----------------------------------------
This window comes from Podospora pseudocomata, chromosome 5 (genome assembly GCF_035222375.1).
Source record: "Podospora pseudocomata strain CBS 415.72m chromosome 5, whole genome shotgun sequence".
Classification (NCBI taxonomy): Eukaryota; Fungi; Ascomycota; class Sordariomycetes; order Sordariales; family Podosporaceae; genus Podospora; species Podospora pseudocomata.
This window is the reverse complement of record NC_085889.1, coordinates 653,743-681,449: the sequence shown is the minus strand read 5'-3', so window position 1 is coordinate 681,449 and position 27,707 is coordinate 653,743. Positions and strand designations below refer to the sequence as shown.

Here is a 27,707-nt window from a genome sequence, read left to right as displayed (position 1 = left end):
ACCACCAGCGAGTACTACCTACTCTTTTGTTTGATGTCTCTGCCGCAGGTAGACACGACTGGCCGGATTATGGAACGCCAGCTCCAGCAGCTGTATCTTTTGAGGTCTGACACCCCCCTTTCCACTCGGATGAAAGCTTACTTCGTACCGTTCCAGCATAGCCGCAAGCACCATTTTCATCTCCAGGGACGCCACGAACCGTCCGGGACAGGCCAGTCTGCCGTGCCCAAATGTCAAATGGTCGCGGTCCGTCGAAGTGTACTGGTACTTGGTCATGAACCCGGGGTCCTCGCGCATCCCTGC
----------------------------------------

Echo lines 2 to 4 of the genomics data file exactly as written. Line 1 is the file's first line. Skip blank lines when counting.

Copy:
Source record: "Podospora pseudocomata strain CBS 415.72m chromosome 5, whole genome shotgun sequence".
Classification (NCBI taxonomy): Eukaryota; Fungi; Ascomycota; class Sordariomycetes; order Sordariales; family Podosporaceae; genus Podospora; species Podospora pseudocomata.
This window is the reverse complement of record NC_085889.1, coordinates 653,743-681,449: the sequence shown is the minus strand read 5'-3', so window position 1 is coordinate 681,449 and position 27,707 is coordinate 653,743. Positions and strand designations below refer to the sequence as shown.